5. Let me say, as the Executive Director of the Virginia Interfaith Center, that Waldo has done a tremendous service to Virginians and open government. As I have promised to Waldo, the Center will support and keep this site growing and thriving for the sake of all people. We believe that the only way we can participate in our legislative process is to actually know about it.

    The Center has been around for 25 years and seeks to unite Virginians to build a more just and compassionate Commonwealth of Virginia. As a membership organization, we are eager to reach people within and without houses of faith and help them learn more about the public square. Our policy priorities include expansion of access to health care, protection of vulnerable people, and the protection of God’s creation. To that end, it is our intention to provide as a way for ALL people to monitor and participate in the process.

    Thank you Waldo for helping to build a more just and transparent Virginia!


  6. I was glad to help test this site, and sorry I couldn’t participate more than I did.

    This is a great resource, Waldo. Thank you for all your hard work on this and other projects. I absolutely appreciate all your hard work and your dedication to the principles of open government.

    Good on ya!!

  7. Transparency! We can see through using the sunlight. It’s a shame that subcommittee votes won’t be tabulated, but at least we can see what is happening from a distance. BTW, if you are passionate about a bill (for or against) tell the committe members or your delegate/Senator. It will make a difference.

  8. It’s a shame that subcommittee votes won’t be tabulated, but at least we can see what is happening from a distance.

    Oh, no — tracking subcommittee votes is part of the plan, Matt. :) It’s not ready to go now, but we’ll have it soon enough.

  9. *Bubby raises two fingers to eyes, then points index at House of Delegates*

    Wowser! And I thought my new Bosch table saw was a great tool.

  10. “The amount of “cool” this site contains in phenomenal.

    Excellent, excellent resource.”

    You think you’re excited…check out these nipples!

    (200 points if someone can guess the movie reference)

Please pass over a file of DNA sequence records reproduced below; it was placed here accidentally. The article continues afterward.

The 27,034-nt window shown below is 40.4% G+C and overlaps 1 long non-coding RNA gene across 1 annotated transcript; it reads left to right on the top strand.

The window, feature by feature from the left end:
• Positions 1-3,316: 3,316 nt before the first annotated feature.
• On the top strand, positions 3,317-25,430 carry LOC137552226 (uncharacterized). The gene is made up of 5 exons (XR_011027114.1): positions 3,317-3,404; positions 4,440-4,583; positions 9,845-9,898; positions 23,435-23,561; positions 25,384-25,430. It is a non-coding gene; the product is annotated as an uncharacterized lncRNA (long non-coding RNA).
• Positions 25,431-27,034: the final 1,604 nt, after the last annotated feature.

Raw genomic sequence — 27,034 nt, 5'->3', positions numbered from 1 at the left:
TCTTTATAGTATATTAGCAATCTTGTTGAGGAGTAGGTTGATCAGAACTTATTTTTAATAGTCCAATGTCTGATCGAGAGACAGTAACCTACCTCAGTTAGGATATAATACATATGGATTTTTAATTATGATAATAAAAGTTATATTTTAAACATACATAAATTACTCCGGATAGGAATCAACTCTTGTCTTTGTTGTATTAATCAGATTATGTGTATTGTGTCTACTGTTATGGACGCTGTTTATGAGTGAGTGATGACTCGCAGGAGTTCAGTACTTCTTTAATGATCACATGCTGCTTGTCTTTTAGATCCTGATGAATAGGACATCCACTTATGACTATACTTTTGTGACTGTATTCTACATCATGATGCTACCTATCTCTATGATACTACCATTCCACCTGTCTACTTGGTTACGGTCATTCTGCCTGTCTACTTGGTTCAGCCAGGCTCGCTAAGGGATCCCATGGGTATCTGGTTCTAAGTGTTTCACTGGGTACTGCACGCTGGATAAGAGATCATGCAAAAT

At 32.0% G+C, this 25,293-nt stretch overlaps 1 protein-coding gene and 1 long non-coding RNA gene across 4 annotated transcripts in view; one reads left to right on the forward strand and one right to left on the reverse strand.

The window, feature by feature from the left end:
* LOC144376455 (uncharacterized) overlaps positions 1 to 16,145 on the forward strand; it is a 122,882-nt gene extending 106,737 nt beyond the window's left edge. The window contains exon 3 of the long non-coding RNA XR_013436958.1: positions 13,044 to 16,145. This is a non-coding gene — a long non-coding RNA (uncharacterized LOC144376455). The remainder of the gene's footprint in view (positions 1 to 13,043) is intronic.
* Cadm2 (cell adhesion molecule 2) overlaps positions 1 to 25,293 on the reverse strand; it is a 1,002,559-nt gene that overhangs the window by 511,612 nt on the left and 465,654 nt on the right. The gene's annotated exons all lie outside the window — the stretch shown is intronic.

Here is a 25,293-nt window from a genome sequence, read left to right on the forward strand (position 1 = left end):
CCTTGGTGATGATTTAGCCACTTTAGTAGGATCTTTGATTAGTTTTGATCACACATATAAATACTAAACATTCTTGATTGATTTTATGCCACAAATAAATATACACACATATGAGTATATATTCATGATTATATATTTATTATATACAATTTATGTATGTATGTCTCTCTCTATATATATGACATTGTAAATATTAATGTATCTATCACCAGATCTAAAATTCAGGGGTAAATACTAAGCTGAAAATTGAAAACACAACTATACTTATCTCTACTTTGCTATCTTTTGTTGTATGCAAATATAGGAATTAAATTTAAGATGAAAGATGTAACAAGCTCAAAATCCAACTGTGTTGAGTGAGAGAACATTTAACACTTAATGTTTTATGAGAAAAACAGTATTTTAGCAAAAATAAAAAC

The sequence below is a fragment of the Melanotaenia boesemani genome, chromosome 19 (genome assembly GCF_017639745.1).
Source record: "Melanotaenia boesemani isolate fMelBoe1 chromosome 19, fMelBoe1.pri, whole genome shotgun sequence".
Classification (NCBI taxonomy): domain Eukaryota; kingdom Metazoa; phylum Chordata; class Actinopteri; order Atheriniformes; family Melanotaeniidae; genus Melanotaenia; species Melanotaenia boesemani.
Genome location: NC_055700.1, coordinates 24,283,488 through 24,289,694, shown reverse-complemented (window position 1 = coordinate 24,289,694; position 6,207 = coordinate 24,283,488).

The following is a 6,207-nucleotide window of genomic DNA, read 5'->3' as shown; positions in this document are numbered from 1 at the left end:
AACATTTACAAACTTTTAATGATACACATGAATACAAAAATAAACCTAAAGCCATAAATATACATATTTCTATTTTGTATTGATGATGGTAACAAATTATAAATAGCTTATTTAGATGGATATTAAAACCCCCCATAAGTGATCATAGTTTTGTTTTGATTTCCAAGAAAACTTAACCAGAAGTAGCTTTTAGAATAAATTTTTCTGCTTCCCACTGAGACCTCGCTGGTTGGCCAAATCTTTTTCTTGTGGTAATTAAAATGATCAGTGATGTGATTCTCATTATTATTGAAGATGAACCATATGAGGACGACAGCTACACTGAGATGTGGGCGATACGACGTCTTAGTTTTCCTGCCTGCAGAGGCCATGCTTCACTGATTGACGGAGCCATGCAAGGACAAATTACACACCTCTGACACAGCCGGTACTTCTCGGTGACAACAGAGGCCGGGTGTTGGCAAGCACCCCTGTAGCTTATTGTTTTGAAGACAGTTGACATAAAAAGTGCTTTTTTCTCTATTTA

BTW…I can’t wait to take an hour and explore this thang!

  11. Congratulations on the launch. I really admire what you’ve been able to put together, but…

    I’m just not so sure about this Interfaith Center deal. Don’t get me wrong, it’s your deal, so by all means do with it what you choose. And I grant you I know next to nothing about them, but a quick look at their website (I didn’t need to click once past their homepage) shows they’re interested in eco-stewardship, foodstamps, hunger, and rethinking bias against Islam – aka the Religion of Peace.

    Now, forgive me for being impudent enough to suggest that all this betrays a smidge of a left-wing bias in the Interfaith Center’s approach to issues. For example, one might wonder where their “alternatives to abortion” link is, or maybe even their page supporting private school vouchers as an alternative to public schools. (And maybe they’re there – but not as prominently displayed as the ones I listed.)

    None of this is to suggest that anything you or Rev. Smith has said is disingenuous in the least. I actually trust you just about as much as one can trust a person he’s never actually never met. Yet, as a comfirmed conservative I cannot help but be be wary of a website designed to serve all citizens being turned over to a group that appears to have an agenda representative of only half – at best.

  12. JS, if you think that stewardship of our land, finding common ground with people of other faiths and preventing American children from starving is liberal, I’m afraid I can’t help you. :)

  13. Nice dodge, but I could just as easily translate the above to say “preventing landowners from exercising their rights, appeasing Islamic extremists, and spending huge sums on government boondoggles.”